Chief Minister Uddhav Thackeray sanctioned a water supply project passing through the Jaikwadi bird sanctuary to meet the demands of the Aurangabad city along with 12 conservation reserves and three wildlife sanctuaries.
The number of conservation reserves in the state will now total 27, up from the earlier 12, and wildlife sanctuaries will increase to 53 from 50. At a state wildlife board meeting in Mantralaya on Monday, Thackeray who had cracked the whip only a few days ago demanding a solution for Aurangabad’s water crisis, approved the proposal. Forest officials said the project will come up on two hectares of the bird sanctuary which is non-forest area. “It is a genuine need of the local populace and is a linear project. Hence, we approved the proposal. It will now go before the National Board for Wildlife for approval,” said V Ben Clement, additional principal chief conservator of forests, western wildlife region. Aurangabad Municipal Corporation goes to the polls later this year and the BJP has been aggressive on the issue, said political observers.
Opposition leader Devendra Fadnavis led a protest march in Aurangabad last month over the water issue. On Wednesday, Thackeray will address a rally in Aurangabad. The approval to the water project will give the party a fillip as it goes to the polls. The MVA government during its tenure has sanctioned seven conservation reserves earlier and now has added 12 more to the list.
“There are four types of protected areas. The top-most being national parks followed by wildlife sanctuaries, then conservation reserves and finally community reserves. Conservation reserves are notified forests on government land. Declaring these notified forests as conservation reserves helps protect them better and makes it more difficult to dereserve these forests for other activities,” said Clement.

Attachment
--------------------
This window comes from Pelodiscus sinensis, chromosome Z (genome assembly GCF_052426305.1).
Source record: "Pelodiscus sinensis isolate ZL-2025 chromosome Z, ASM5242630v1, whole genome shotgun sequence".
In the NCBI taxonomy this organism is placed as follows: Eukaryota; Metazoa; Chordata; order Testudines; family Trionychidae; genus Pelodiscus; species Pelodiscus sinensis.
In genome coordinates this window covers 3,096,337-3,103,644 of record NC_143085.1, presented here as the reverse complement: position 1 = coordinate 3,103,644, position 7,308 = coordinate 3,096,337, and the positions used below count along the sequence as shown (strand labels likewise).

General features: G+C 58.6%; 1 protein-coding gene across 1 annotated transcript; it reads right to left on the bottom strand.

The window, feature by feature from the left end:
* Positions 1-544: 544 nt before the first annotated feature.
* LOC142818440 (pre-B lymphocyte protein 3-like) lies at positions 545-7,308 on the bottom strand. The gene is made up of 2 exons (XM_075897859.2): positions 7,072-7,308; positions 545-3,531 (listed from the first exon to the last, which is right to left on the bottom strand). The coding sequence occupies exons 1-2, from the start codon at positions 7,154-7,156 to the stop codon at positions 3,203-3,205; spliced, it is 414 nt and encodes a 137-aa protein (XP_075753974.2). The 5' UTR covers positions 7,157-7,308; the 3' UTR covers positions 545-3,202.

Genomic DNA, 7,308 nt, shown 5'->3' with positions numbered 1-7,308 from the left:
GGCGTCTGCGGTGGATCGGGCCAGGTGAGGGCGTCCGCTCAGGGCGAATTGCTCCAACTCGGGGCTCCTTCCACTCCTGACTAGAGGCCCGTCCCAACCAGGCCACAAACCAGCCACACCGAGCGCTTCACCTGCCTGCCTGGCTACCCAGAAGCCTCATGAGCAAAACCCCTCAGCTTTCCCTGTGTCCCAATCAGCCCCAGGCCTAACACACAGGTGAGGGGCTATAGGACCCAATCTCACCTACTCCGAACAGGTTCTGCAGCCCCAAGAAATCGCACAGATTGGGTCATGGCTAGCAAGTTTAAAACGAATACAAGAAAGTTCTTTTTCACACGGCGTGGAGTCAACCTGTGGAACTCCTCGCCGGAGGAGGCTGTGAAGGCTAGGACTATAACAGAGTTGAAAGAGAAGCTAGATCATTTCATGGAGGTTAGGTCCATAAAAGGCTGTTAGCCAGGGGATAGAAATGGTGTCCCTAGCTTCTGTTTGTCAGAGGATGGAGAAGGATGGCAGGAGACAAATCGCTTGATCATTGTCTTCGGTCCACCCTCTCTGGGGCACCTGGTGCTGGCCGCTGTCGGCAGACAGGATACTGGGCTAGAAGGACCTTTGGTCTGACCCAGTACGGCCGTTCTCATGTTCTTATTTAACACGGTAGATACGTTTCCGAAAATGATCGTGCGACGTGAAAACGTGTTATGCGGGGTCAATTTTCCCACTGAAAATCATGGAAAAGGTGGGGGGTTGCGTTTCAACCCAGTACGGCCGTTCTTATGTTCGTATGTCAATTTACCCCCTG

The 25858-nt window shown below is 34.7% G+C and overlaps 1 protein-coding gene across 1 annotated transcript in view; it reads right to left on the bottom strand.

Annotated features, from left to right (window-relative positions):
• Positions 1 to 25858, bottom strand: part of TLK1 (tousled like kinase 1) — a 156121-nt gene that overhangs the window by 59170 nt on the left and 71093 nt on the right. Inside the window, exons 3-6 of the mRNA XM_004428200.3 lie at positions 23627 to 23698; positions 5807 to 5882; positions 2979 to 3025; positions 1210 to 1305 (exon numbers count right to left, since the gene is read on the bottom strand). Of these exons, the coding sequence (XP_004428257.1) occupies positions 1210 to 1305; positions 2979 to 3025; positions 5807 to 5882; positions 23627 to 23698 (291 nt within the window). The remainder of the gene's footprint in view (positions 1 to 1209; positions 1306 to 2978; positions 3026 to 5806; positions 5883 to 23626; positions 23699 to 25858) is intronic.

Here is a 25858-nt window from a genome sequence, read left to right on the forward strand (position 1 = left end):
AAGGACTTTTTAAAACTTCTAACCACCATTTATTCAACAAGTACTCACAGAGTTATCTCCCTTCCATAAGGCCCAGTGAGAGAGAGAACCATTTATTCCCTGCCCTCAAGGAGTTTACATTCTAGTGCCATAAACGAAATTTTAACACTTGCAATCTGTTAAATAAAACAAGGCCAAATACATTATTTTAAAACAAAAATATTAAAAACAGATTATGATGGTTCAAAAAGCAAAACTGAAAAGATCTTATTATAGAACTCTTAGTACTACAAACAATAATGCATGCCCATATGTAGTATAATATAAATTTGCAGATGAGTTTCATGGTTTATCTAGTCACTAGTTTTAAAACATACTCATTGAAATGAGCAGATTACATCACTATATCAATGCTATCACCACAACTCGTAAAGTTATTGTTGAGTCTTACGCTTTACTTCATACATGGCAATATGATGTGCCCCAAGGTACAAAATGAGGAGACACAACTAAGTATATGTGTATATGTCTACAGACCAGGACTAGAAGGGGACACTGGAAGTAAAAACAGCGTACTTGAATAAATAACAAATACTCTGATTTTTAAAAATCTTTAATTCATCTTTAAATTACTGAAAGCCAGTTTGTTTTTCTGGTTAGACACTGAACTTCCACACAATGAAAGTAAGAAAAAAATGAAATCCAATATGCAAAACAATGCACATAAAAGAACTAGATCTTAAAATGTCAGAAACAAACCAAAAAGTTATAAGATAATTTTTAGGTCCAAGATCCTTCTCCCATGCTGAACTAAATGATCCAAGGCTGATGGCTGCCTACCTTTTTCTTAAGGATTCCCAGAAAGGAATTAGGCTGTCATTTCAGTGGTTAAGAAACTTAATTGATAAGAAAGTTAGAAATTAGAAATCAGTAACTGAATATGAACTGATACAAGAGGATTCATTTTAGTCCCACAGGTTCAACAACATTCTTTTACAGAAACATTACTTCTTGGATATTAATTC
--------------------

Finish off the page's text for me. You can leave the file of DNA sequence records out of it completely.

A significant proposal which has been approved, said experts, is the declaration of the extended Lonar wildlife sanctuary. This area is on the periphery of the Lonar lake in Buldhana district. This has been done to protect the rare rocks in the area. Lonar lake was created by a meteorite impact. “The area on the periphery is all private land and we have obtained consent from the local owners to acquire this land. Now we have to compensate them. Many of the rare rocks in the area have been taken away by people including foreigners and these need to be protected. The Wildlife Protection Act accords protection to the soil, microrganisms, plants, animals— everything within the protected area. This declaration will ensure that rocks are not taken out,” said Clement.